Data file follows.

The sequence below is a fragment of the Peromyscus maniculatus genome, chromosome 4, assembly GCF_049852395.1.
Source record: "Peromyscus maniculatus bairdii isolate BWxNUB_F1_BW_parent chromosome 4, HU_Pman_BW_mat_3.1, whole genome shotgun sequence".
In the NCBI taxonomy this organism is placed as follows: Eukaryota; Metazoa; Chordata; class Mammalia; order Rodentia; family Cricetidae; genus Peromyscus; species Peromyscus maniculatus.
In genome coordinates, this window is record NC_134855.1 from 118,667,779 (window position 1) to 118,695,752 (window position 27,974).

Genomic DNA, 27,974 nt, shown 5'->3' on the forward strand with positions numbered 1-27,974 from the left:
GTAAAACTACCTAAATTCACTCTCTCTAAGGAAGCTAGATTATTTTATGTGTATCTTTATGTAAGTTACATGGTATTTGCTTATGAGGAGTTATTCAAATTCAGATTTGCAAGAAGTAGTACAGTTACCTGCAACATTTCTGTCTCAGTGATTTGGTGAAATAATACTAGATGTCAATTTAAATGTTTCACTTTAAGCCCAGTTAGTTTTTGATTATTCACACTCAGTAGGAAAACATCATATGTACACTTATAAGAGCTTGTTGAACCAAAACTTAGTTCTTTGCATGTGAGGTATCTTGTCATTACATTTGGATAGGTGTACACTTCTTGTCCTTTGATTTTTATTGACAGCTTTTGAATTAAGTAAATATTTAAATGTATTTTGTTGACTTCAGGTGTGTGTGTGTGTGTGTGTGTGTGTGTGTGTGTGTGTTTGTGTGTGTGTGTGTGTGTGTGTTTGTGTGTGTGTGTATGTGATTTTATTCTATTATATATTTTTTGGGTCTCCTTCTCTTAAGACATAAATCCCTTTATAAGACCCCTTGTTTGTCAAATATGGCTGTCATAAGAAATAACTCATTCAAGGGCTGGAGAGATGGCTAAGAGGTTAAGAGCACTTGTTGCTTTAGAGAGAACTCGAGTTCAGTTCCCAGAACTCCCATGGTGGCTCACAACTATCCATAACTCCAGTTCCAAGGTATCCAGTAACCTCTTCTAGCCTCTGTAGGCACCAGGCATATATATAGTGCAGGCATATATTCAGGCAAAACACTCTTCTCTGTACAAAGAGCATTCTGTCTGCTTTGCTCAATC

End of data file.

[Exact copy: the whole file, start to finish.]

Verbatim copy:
The sequence below is a fragment of the Peromyscus maniculatus genome, chromosome 4, assembly GCF_049852395.1.
Source record: "Peromyscus maniculatus bairdii isolate BWxNUB_F1_BW_parent chromosome 4, HU_Pman_BW_mat_3.1, whole genome shotgun sequence".
In the NCBI taxonomy this organism is placed as follows: Eukaryota; Metazoa; Chordata; class Mammalia; order Rodentia; family Cricetidae; genus Peromyscus; species Peromyscus maniculatus.
In genome coordinates, this window is record NC_134855.1 from 118,667,779 (window position 1) to 118,695,752 (window position 27,974).

Genomic DNA, 27,974 nt, shown 5'->3' on the forward strand with positions numbered 1-27,974 from the left:
GTAAAACTACCTAAATTCACTCTCTCTAAGGAAGCTAGATTATTTTATGTGTATCTTTATGTAAGTTACATGGTATTTGCTTATGAGGAGTTATTCAAATTCAGATTTGCAAGAAGTAGTACAGTTACCTGCAACATTTCTGTCTCAGTGATTTGGTGAAATAATACTAGATGTCAATTTAAATGTTTCACTTTAAGCCCAGTTAGTTTTTGATTATTCACACTCAGTAGGAAAACATCATATGTACACTTATAAGAGCTTGTTGAACCAAAACTTAGTTCTTTGCATGTGAGGTATCTTGTCATTACATTTGGATAGGTGTACACTTCTTGTCCTTTGATTTTTATTGACAGCTTTTGAATTAAGTAAATATTTAAATGTATTTTGTTGACTTCAGGTGTGTGTGTGTGTGTGTGTGTGTGTGTGTGTGTGTGTTTGTGTGTGTGTGTGTGTGTGTGTTTGTGTGTGTGTGTATGTGATTTTATTCTATTATATATTTTTTGGGTCTCCTTCTCTTAAGACATAAATCCCTTTATAAGACCCCTTGTTTGTCAAATATGGCTGTCATAAGAAATAACTCATTCAAGGGCTGGAGAGATGGCTAAGAGGTTAAGAGCACTTGTTGCTTTAGAGAGAACTCGAGTTCAGTTCCCAGAACTCCCATGGTGGCTCACAACTATCCATAACTCCAGTTCCAAGGTATCCAGTAACCTCTTCTAGCCTCTGTAGGCACCAGGCATATATATAGTGCAGGCATATATTCAGGCAAAACACTCTTCTCTGTACAAAGAGCATTCTGTCTGCTTTGCTCAATC